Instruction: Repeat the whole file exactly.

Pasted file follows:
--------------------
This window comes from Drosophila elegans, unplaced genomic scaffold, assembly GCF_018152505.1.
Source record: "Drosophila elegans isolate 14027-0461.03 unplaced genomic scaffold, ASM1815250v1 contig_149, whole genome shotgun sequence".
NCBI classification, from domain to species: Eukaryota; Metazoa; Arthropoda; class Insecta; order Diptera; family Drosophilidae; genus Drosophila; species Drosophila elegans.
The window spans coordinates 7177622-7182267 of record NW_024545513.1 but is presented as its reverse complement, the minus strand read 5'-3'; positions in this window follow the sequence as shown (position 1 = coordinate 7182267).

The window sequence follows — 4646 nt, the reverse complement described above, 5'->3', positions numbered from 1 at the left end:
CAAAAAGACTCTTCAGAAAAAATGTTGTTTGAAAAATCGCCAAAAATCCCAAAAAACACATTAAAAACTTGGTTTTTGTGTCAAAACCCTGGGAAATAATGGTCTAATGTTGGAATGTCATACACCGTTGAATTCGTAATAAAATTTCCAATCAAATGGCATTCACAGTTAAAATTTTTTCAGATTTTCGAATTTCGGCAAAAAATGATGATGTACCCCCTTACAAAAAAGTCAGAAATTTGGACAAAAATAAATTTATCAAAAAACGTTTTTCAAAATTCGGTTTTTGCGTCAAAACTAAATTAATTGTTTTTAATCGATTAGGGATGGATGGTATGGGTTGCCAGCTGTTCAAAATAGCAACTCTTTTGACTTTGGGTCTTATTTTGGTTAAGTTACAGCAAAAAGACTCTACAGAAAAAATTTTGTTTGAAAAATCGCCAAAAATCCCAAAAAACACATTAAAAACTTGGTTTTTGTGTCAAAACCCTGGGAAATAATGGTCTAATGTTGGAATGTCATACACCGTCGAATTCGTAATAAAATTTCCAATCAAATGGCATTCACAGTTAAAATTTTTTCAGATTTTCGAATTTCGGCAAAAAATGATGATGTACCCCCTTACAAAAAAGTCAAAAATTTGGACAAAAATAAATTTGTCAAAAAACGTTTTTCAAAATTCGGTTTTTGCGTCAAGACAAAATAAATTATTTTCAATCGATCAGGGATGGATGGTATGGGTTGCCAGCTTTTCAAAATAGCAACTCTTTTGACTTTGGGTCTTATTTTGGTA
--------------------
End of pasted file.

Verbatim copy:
This window comes from Drosophila elegans, unplaced genomic scaffold, assembly GCF_018152505.1.
Source record: "Drosophila elegans isolate 14027-0461.03 unplaced genomic scaffold, ASM1815250v1 contig_149, whole genome shotgun sequence".
NCBI classification, from domain to species: Eukaryota; Metazoa; Arthropoda; class Insecta; order Diptera; family Drosophilidae; genus Drosophila; species Drosophila elegans.
The window spans coordinates 7177622-7182267 of record NW_024545513.1 but is presented as its reverse complement, the minus strand read 5'-3'; positions in this window follow the sequence as shown (position 1 = coordinate 7182267).

The window sequence follows — 4646 nt, the reverse complement described above, 5'->3', positions numbered from 1 at the left end:
CAAAAAGACTCTTCAGAAAAAATGTTGTTTGAAAAATCGCCAAAAATCCCAAAAAACACATTAAAAACTTGGTTTTTGTGTCAAAACCCTGGGAAATAATGGTCTAATGTTGGAATGTCATACACCGTTGAATTCGTAATAAAATTTCCAATCAAATGGCATTCACAGTTAAAATTTTTTCAGATTTTCGAATTTCGGCAAAAAATGATGATGTACCCCCTTACAAAAAAGTCAGAAATTTGGACAAAAATAAATTTATCAAAAAACGTTTTTCAAAATTCGGTTTTTGCGTCAAAACTAAATTAATTGTTTTTAATCGATTAGGGATGGATGGTATGGGTTGCCAGCTGTTCAAAATAGCAACTCTTTTGACTTTGGGTCTTATTTTGGTTAAGTTACAGCAAAAAGACTCTACAGAAAAAATTTTGTTTGAAAAATCGCCAAAAATCCCAAAAAACACATTAAAAACTTGGTTTTTGTGTCAAAACCCTGGGAAATAATGGTCTAATGTTGGAATGTCATACACCGTCGAATTCGTAATAAAATTTCCAATCAAATGGCATTCACAGTTAAAATTTTTTCAGATTTTCGAATTTCGGCAAAAAATGATGATGTACCCCCTTACAAAAAAGTCAAAAATTTGGACAAAAATAAATTTGTCAAAAAACGTTTTTCAAAATTCGGTTTTTGCGTCAAGACAAAATAAATTATTTTCAATCGATCAGGGATGGATGGTATGGGTTGCCAGCTTTTCAAAATAGCAACTCTTTTGACTTTGGGTCTTATTTTGGTA